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I am trying to read a script file then process and output it to a html file. In my script file, whenever there is a @title(this is a title), I will add tag [header] this is a title [/header] in my html output. So my approach is to first read the script file, write the content to a string, process the string, then write the string to html file.

In other to recognize the @title, I will need to read character by character in the string. When I read '@', I will need to detect the next character to see if they are t i t l e.

QUESTION: How do I traverse through a string (which is a list of char) in Haskell?

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Write a parser. You can do other hacks that are simpler in the short term, but you'll regret it later. –  Daniel Wagner Feb 16 '13 at 18:20
And on topic of parsers, Parsec owns. –  Cat Plus Plus Feb 16 '13 at 18:34
@CatPlusPlus It's debatable. In terms of performance Attoparsec may often outdraw it. –  Nikita Volkov Feb 16 '13 at 18:54
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2 Answers

You could use a simple recursion trick, for example

findTag [] = -- end of list code.
findTag ('@':xs)
  | take 5 xs == "title" = -- your code for @title
  | otherwise            = findTag xs
findTag (_:xs) = findTag xs

so basically you just pattern match if the next char (head of list) is '@' and then you check if the next 5 characters form "title". if so you can then continue your parsing code. if next character isnt '@' you just continue the recursing. Once the list is empty you reach the first pattern match.

Someone else might have a better solution.

I hope this answers your question.


For a bit more flexibility, if you want to find a specific tag you could do this:

findTag [] _ = -- end of list code.
findTag ('@':xs) tagName
  | take (length tagName) xs == tagName = -- your code for @title
  | otherwise = findTag xs
findTag (_:xs) _ = findTag xs

This way if you do

findTag text "title"

You'll specifically look for the title, and you can always change the tagname to whatever you want.

Another edit:

findTag [] _ = -- end of list code.
findTag ('@':xs) tagName
  | take tLength xs == tagName = getTagContents tLength xs
  | otherwise = findTag xs
  where tLength = length tagName
findTag (_:xs) _ = findTag xs

getTagContents :: Int -> String -> String
getTagContents len = takeWhile (/=')') . drop (len + 1) 

to be honest, it's getting a bit messy but here's what's happening:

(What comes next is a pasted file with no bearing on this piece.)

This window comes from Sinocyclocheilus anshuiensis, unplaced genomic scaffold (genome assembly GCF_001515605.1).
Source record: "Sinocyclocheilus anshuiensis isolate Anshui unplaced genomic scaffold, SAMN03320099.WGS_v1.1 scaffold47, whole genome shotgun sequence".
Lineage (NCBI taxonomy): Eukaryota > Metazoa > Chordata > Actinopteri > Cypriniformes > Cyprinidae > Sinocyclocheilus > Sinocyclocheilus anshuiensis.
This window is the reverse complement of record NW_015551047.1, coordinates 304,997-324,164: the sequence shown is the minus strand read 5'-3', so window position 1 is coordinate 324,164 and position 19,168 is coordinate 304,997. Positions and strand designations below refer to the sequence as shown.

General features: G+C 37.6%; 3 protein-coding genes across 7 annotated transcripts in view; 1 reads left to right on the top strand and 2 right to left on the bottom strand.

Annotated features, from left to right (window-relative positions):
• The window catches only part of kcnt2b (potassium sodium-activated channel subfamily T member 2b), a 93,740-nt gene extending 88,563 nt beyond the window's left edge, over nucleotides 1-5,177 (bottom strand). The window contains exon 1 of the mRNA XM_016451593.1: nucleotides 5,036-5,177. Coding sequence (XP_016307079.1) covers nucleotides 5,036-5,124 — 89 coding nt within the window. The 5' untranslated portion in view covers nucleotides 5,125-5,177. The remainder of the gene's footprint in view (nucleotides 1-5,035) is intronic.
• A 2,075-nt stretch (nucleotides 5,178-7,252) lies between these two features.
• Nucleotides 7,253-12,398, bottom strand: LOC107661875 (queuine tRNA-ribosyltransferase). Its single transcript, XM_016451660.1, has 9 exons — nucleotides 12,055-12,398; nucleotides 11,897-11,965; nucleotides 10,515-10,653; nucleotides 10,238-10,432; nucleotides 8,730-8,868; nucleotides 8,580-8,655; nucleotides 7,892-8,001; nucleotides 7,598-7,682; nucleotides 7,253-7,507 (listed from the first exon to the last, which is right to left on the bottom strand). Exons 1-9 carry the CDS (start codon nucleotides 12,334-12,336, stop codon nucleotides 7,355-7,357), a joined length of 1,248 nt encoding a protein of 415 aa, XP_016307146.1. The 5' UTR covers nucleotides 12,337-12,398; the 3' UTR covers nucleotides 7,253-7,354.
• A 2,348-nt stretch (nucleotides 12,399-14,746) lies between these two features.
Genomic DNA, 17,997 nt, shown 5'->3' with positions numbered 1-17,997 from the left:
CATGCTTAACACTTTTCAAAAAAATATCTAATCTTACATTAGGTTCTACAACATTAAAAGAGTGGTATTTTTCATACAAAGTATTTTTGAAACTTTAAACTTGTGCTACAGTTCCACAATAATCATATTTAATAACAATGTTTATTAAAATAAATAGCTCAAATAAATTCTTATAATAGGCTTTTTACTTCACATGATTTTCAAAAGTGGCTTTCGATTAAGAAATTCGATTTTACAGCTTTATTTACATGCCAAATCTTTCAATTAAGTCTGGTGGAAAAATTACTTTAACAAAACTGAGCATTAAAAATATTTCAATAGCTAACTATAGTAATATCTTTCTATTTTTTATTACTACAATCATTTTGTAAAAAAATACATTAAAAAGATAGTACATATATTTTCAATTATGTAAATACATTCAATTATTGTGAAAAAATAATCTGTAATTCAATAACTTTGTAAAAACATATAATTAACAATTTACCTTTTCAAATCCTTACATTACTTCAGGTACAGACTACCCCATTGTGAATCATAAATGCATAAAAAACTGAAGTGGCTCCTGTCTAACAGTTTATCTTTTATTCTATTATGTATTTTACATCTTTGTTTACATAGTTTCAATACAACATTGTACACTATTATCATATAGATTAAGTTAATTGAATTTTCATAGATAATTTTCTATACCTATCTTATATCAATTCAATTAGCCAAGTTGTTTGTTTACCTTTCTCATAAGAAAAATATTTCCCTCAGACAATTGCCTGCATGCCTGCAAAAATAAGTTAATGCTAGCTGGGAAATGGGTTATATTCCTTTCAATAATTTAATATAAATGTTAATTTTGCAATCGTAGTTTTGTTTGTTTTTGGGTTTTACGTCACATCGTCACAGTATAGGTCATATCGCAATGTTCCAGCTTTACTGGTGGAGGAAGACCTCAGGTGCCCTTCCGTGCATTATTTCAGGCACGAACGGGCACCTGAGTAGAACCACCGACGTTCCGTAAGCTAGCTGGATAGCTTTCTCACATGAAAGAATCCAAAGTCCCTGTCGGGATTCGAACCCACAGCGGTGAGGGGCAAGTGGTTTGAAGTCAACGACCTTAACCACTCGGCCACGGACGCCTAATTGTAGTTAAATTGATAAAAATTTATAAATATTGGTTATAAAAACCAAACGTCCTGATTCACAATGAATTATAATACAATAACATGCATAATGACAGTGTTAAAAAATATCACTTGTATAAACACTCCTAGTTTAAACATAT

You first drop the length of the tagName, then one more for the open bracket, and then you finish off by using takeWhile to take the characters until the closing bracket.

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Thank you for your suggestion! –  Charlie Victor Feb 16 '13 at 18:25
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Evidently your problem falls into parsing category. As wisely stated by Daniel Wagner, for maintainability reasons you're much better off approaching it generally with a parser.

Another thing is if you want to work with textual data efficiently, you're better off using Text instead of String.

Here's how you could solve your problem using the Attoparsec parser library:

-- For autocasting of hardcoded strings to `Text` type
{-# LANGUAGE OverloadedStrings #-}

-- Import a way more convenient prelude, excluding symbols conflicting 
-- with the parser library. See
-- http://hackage.haskell.org/package/classy-prelude
import ClassyPrelude hiding (takeWhile, try)
-- Exclude the standard Prelude
import Prelude ()
import Data.Attoparsec.Text

-- A parser and an inplace converter for title
title = do
  string "@title("
  r <- takeWhile $ notInClass ")"
  string ")"
  return $ "[header]" ++ r ++ "[/header]"

-- A parser which parses the whole document to parts which are either
-- single-character `Text`s or modified titles
parts = 
  (try endOfInput >> return []) ++
    ((:) <$> (try title ++ (singleton <$> anyChar)) <*> parts)

-- The topmost parser which concats all parts into a single text
top = concat <$> parts

-- A sample input
input = "aldsfj@title(this is a title)sdlfkj@title(this is a title2)"

-- Run the parser and output result
main = print $ parseOnly top input

This outputs

Right "aldsfj[header]this is a title[/header]sdlfkj[header]this is a title2[/header]"

P.S. ClassyPrelude reimplements ++ as an alias for Monoid's mappend, so you can replace it with mappend, <> or Alternative's <|> if you want.

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